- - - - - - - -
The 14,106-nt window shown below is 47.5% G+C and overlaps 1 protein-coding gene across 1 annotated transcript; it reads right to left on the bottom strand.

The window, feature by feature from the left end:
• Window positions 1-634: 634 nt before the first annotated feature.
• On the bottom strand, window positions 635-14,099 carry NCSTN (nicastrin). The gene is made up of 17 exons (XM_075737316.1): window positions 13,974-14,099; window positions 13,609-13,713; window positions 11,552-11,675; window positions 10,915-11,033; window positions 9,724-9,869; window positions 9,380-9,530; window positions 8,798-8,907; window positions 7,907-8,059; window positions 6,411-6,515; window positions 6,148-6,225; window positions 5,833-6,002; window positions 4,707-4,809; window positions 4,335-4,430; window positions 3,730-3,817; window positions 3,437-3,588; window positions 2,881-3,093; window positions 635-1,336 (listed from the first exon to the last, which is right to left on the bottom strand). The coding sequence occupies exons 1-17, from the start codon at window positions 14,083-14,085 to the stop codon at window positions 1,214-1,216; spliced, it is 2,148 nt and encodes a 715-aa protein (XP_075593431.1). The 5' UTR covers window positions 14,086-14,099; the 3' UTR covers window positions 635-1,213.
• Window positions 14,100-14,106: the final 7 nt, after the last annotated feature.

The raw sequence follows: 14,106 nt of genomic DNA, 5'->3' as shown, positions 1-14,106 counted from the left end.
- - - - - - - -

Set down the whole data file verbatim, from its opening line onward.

The 14,106-nt window shown below is 47.5% G+C and overlaps 1 protein-coding gene across 1 annotated transcript; it reads right to left on the bottom strand.

The window, feature by feature from the left end:
• Window positions 1-634: 634 nt before the first annotated feature.
• On the bottom strand, window positions 635-14,099 carry NCSTN (nicastrin). The gene is made up of 17 exons (XM_075737316.1): window positions 13,974-14,099; window positions 13,609-13,713; window positions 11,552-11,675; window positions 10,915-11,033; window positions 9,724-9,869; window positions 9,380-9,530; window positions 8,798-8,907; window positions 7,907-8,059; window positions 6,411-6,515; window positions 6,148-6,225; window positions 5,833-6,002; window positions 4,707-4,809; window positions 4,335-4,430; window positions 3,730-3,817; window positions 3,437-3,588; window positions 2,881-3,093; window positions 635-1,336 (listed from the first exon to the last, which is right to left on the bottom strand). The coding sequence occupies exons 1-17, from the start codon at window positions 14,083-14,085 to the stop codon at window positions 1,214-1,216; spliced, it is 2,148 nt and encodes a 715-aa protein (XP_075593431.1). The 5' UTR covers window positions 14,086-14,099; the 3' UTR covers window positions 635-1,213.
• Window positions 14,100-14,106: the final 7 nt, after the last annotated feature.

The raw sequence follows: 14,106 nt of genomic DNA, 5'->3' as shown, positions 1-14,106 counted from the left end.